Ernest Holloway Leete was a prominent chemist who was a member of the College of Pharmacy who had established his own pharmacy in 1897. The entrepreneurial Leete had been part of a move in 1904 among a group of commercially-minded chemists to put up proprietary preparations under a common label. Although that idea had failed at the time to gain momentum, Leete remained keen on the initiative. The concept was an elegant variation on what the ‘friendly societies’ were offering at the time to its members, both benefiting its members as well as benefiting society at large. Leete decided to pursue the idea himself, but realised that he needed an organisation to be its sponsor. At that time, in 1912, about the only active body on the trading side of pharmacy was the South Suburban Chemists’ Association. Leete approached the association with his proposal.
The South Suburban Chemists’ Association was an informal grouping of pharmacists from the suburbs south of the River Yarra, who had banded together for mutual benefit in 1883. In this time, many medicines were literally ‘manufactured’ in garages and homes of chemists although larger laboratories were being established. Leete himself operated his compounding pharmacy activities from his home and pharmacy at 3 Claremont Avenue, Malvern.
Leete’s opportunity to put forward his ideas was approaching. In Melbourne by 1912, some pharmacists were becoming alarmed at the high prices being charged by wholesalers for some drugs and manufactured medicines. To retail these products at a price that the market would bear, the pharmacist’s own profit margins were being steadily eroded. The association was therefore open to Leete’s idea – if they could manufacture and package proprietary medicinal, household, galenical (natural) and toilet preparations for exclusive sale by pharmacists they could, in theory, compete with the price monopoly of the wholesalers.
In March 1912, at a meeting of association members at the Star Hotel, Prahran, he suggested the new approach to the association. Being conservative by nature the association decided to try the business model out first. On 18 June 1912 the association, in a meeting at the College of Pharmacy, authorised Leete and his friend pharmacist Edwin Thomas Church to proceed. Based on their results, the association would decide whether to form a company later. The association gave its endorsement, but no cash. Leete and Church were to be remunerated with 1% of the revenue. They never did collect that, but rather put their own money into the start-up business to keep it alive.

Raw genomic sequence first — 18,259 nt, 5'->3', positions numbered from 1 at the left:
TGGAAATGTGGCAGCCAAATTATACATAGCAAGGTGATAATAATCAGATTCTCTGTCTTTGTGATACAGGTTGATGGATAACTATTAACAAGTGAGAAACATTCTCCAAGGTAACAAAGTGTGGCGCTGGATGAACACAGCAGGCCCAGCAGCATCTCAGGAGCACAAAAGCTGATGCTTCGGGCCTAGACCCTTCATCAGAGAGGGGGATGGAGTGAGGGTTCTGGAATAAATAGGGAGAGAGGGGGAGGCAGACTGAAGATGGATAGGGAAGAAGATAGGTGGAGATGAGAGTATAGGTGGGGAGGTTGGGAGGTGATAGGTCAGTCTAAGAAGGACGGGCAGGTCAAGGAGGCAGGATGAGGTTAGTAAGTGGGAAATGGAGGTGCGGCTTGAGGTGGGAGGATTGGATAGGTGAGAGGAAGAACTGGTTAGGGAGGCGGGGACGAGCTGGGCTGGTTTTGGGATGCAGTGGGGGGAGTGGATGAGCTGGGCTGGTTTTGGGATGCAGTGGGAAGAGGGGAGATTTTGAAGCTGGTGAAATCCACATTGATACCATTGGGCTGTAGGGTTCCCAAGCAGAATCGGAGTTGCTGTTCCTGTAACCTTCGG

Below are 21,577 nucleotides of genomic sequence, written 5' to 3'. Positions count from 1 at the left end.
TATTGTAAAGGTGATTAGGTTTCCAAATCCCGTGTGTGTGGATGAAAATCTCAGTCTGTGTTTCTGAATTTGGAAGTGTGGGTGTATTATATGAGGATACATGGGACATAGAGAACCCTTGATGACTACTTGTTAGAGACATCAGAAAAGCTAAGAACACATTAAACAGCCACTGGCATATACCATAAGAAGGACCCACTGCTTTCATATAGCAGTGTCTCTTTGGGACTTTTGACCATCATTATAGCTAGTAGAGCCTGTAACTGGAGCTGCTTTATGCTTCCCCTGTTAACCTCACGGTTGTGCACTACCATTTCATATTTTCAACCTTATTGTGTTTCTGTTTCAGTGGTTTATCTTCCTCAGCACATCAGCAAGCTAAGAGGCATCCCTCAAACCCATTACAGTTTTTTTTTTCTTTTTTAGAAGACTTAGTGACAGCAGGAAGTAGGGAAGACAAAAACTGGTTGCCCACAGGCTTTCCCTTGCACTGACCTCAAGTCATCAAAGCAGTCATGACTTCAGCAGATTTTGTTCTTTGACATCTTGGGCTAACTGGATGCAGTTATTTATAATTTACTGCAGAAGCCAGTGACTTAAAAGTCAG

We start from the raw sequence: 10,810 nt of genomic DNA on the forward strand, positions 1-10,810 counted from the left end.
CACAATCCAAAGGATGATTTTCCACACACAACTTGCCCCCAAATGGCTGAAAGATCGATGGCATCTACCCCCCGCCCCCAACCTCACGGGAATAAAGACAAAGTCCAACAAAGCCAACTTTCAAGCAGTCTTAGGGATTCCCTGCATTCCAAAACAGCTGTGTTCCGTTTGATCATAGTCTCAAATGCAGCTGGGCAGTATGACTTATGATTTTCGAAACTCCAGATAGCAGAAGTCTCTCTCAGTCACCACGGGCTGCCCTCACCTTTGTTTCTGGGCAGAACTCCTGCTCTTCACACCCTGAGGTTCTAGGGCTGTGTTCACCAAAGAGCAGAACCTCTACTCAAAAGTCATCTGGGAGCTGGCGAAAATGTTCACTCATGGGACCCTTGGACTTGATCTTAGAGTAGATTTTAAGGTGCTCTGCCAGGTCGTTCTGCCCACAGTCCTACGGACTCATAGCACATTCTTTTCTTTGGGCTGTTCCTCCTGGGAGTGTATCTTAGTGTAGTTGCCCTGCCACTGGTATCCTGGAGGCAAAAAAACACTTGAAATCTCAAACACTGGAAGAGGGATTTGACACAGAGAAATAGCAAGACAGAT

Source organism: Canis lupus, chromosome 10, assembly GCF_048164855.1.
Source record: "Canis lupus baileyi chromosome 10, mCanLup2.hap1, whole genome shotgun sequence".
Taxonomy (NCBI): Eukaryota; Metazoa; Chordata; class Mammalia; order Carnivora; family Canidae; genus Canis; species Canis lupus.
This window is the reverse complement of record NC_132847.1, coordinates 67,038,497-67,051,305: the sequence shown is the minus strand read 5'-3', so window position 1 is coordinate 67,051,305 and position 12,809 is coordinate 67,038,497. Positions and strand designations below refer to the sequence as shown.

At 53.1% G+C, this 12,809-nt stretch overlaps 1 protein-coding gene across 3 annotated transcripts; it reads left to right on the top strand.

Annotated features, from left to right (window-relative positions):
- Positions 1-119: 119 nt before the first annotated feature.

The agreement with the association was simple – Leete and Church would proceed and if successful, hand over their personal interest and rights in the business to a new company, if formed. Their business approach was to seek ‘subscribers’ from about 420 pharmacists across Victoria. A circular, with postage paid for with £2 by Leete and Church, asked pharmacists to contribute £20 each and in return receive £40 of goods. At a later date, subscribers would be given a £1 share in the company, if formed, without payment. Only 80 or so responded, the remainder no doubt being somewhat suspicious of the new scheme. This response dismayed supporters in the association who even wanted the payments to be returned, but Leete and Church were not deterred. They pushed on and made arrangements to produce the first products.
The circular also requested suggestions for a name for the new enterprise; several were received but were disregarded. After some discussion of Greek alphabet letters, Leete and Church decided to call their enterprise ‘Sigma’. As Church had proposed ‘Delta’, it was agreed that the first trademark should contain the Greek letters for both ‘Sigma’ and ‘Delta’ superimposed on an ancient Egyptian lamp. The first cartons of product also introduced Greek Corinthian columns and general Grecian design. The Egyptian lamp design was still in use as a trademark as late as 1955.
The founders had a light-hearted approach to deciding the first product names. These included an antacid powder, for which the pharmacists purchased the ingredients, mixed the powder and packaged it in tins for sale under the name of ‘Bisby’. Leete later said that they made up the name from a mix of the initials of ‘Sigma Improves Your Bank Balance’. The next product was called ‘Seta’, in this case from the phrase ’Sigma extends throughout Australia’. Then ‘Saneta’, from ‘Sigma articles now extend throughout Australia’ (1915).
Although only small quantities of the first few lines were being produced, the business concept continued to grow in popularity and by the end of the first year there were over two hundred subscribers. On 3 June 1913, at a meeting of subscribers at the College of Pharmacy, it was agreed that a company could now be established, to be called Sigma Company Limited. Shares in the company would be issued at £1 each, with the nominal capital of the company set at £2,000. Shareholders were limited to 10 shares and only registered chemists in retail business could be shareholders. Church was appointed provisional chairman and Leete, provisional secretary, pending the first annual meeting to be held at the College of Pharmacy. The company was formally registered on 13 October 1913.